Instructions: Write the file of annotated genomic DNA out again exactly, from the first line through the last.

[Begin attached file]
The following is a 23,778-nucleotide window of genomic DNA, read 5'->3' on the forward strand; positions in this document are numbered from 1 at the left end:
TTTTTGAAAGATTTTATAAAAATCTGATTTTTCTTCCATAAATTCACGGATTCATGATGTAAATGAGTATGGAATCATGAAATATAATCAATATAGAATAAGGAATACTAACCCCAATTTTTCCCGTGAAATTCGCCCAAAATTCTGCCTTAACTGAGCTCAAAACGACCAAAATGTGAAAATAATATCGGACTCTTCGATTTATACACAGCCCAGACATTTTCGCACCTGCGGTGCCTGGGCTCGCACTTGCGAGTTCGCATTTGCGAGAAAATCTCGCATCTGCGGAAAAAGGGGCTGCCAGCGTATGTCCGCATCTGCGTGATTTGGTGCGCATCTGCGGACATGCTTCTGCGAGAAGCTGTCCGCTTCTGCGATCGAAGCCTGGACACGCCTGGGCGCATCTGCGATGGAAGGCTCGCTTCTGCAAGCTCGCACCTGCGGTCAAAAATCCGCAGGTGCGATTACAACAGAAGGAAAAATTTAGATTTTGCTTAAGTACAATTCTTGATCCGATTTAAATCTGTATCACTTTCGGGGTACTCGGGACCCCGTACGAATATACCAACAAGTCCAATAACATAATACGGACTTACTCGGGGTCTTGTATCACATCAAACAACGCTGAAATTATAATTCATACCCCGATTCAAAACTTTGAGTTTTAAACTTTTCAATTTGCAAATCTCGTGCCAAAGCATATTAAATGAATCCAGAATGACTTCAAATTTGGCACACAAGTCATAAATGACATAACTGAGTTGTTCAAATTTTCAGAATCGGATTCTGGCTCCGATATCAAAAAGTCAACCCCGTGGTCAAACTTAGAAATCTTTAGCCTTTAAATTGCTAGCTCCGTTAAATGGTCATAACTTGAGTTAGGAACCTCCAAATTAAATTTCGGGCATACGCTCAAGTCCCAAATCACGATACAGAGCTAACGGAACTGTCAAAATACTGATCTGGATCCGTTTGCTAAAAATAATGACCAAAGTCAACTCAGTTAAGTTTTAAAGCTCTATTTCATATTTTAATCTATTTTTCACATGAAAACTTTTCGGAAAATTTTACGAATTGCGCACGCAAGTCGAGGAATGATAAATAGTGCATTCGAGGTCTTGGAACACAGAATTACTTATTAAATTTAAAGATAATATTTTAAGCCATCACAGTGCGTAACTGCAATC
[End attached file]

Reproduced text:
The following is a 23,778-nucleotide window of genomic DNA, read 5'->3' on the forward strand; positions in this document are numbered from 1 at the left end:
TTTTTGAAAGATTTTATAAAAATCTGATTTTTCTTCCATAAATTCACGGATTCATGATGTAAATGAGTATGGAATCATGAAATATAATCAATATAGAATAAGGAATACTAACCCCAATTTTTCCCGTGAAATTCGCCCAAAATTCTGCCTTAACTGAGCTCAAAACGACCAAAATGTGAAAATAATATCGGACTCTTCGATTTATACACAGCCCAGACATTTTCGCACCTGCGGTGCCTGGGCTCGCACTTGCGAGTTCGCATTTGCGAGAAAATCTCGCATCTGCGGAAAAAGGGGCTGCCAGCGTATGTCCGCATCTGCGTGATTTGGTGCGCATCTGCGGACATGCTTCTGCGAGAAGCTGTCCGCTTCTGCGATCGAAGCCTGGACACGCCTGGGCGCATCTGCGATGGAAGGCTCGCTTCTGCAAGCTCGCACCTGCGGTCAAAAATCCGCAGGTGCGATTACAACAGAAGGAAAAATTTAGATTTTGCTTAAGTACAATTCTTGATCCGATTTAAATCTGTATCACTTTCGGGGTACTCGGGACCCCGTACGAATATACCAACAAGTCCAATAACATAATACGGACTTACTCGGGGTCTTGTATCACATCAAACAACGCTGAAATTATAATTCATACCCCGATTCAAAACTTTGAGTTTTAAACTTTTCAATTTGCAAATCTCGTGCCAAAGCATATTAAATGAATCCAGAATGACTTCAAATTTGGCACACAAGTCATAAATGACATAACTGAGTTGTTCAAATTTTCAGAATCGGATTCTGGCTCCGATATCAAAAAGTCAACCCCGTGGTCAAACTTAGAAATCTTTAGCCTTTAAATTGCTAGCTCCGTTAAATGGTCATAACTTGAGTTAGGAACCTCCAAATTAAATTTCGGGCATACGCTCAAGTCCCAAATCACGATACAGAGCTAACGGAACTGTCAAAATACTGATCTGGATCCGTTTGCTAAAAATAATGACCAAAGTCAACTCAGTTAAGTTTTAAAGCTCTATTTCATATTTTAATCTATTTTTCACATGAAAACTTTTCGGAAAATTTTACGAATTGCGCACGCAAGTCGAGGAATGATAAATAGTGCATTCGAGGTCTTGGAACACAGAATTACTTATTAAATTTAAAGATAATATTTTAAGCCATCACAGTGCGTAACTGCAATC